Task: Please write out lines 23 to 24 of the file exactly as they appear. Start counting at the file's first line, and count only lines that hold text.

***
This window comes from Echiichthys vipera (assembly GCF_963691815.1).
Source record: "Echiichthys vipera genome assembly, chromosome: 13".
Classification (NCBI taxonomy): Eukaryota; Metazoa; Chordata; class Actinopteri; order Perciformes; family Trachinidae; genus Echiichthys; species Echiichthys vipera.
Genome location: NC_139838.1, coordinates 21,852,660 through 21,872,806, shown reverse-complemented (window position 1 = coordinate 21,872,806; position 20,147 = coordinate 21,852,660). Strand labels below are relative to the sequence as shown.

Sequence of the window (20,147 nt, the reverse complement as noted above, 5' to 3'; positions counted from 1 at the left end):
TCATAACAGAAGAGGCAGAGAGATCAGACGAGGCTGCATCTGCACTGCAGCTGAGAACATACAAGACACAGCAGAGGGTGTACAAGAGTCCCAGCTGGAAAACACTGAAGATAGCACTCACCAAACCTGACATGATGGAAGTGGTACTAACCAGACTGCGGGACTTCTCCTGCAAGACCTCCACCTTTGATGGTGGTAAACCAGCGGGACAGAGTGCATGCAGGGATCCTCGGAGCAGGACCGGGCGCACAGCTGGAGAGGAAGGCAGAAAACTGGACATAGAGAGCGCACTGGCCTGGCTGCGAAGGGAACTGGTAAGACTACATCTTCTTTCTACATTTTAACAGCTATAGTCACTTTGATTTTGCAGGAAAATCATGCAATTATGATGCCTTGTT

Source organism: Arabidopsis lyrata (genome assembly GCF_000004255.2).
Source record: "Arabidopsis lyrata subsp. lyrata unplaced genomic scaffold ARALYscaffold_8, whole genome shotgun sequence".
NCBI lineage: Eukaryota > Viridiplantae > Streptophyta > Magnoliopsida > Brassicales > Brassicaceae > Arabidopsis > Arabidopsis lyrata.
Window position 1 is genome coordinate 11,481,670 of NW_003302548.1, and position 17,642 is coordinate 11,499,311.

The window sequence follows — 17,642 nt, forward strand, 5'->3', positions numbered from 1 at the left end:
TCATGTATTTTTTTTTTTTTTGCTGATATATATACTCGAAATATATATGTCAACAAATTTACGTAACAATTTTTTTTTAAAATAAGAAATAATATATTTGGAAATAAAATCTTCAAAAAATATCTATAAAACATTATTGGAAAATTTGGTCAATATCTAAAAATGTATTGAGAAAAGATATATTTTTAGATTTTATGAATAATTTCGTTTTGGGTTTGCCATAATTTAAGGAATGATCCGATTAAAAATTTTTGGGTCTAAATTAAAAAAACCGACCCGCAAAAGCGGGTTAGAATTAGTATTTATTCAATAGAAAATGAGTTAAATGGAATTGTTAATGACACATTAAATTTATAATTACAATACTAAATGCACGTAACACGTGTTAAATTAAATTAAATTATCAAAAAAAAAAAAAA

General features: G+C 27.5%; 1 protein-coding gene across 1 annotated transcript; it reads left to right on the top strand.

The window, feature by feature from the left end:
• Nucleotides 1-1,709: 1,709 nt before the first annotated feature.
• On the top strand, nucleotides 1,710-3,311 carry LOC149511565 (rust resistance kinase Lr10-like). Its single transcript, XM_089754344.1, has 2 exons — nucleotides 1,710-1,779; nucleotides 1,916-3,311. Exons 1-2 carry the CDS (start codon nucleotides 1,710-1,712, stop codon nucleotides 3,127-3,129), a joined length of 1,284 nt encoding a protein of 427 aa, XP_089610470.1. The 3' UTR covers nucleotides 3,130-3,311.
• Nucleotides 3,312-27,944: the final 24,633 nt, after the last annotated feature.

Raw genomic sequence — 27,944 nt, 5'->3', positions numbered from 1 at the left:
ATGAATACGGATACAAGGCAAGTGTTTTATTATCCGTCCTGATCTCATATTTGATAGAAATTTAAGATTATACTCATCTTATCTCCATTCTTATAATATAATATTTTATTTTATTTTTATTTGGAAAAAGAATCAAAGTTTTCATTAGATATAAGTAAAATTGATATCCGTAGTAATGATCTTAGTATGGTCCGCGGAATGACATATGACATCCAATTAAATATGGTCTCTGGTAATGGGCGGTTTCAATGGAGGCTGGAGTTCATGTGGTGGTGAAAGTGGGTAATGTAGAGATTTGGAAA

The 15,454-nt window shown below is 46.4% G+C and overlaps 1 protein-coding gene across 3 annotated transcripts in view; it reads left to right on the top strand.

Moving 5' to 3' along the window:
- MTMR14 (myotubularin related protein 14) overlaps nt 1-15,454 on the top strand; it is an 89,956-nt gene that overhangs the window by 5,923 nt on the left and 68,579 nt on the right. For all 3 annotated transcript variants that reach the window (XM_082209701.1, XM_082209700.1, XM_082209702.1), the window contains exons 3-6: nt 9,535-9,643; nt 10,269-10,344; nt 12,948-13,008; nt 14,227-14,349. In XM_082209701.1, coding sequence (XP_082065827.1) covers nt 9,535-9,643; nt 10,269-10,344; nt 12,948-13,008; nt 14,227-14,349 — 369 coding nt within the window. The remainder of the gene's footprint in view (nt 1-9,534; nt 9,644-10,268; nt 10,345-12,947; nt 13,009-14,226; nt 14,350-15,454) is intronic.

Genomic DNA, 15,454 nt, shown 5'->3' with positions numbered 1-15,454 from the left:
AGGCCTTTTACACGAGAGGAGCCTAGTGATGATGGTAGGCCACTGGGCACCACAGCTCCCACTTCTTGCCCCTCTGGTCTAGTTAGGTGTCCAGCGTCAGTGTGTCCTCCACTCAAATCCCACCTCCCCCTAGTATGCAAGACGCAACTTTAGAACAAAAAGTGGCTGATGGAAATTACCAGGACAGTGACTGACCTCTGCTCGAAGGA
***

Genomic DNA, 15,454 nt, shown 5'->3' with positions numbered 1-15,454 from the left:
AGGCCTTTTACACGAGAGGAGCCTAGTGATGATGGTAGGCCACTGGGCACCACAGCTCCCACTTCTTGCCCCTCTGGTCTAGTTAGGTGTCCAGCGTCAGTGTGTCCTCCACTCAAATCCCACCTCCCCCTAGTATGCAAGACGCAACTTTAGAACAAAAAGTGGCTGATGGAAATTACCAGGACAGTGACTGACCTCTGCTCGAAGGA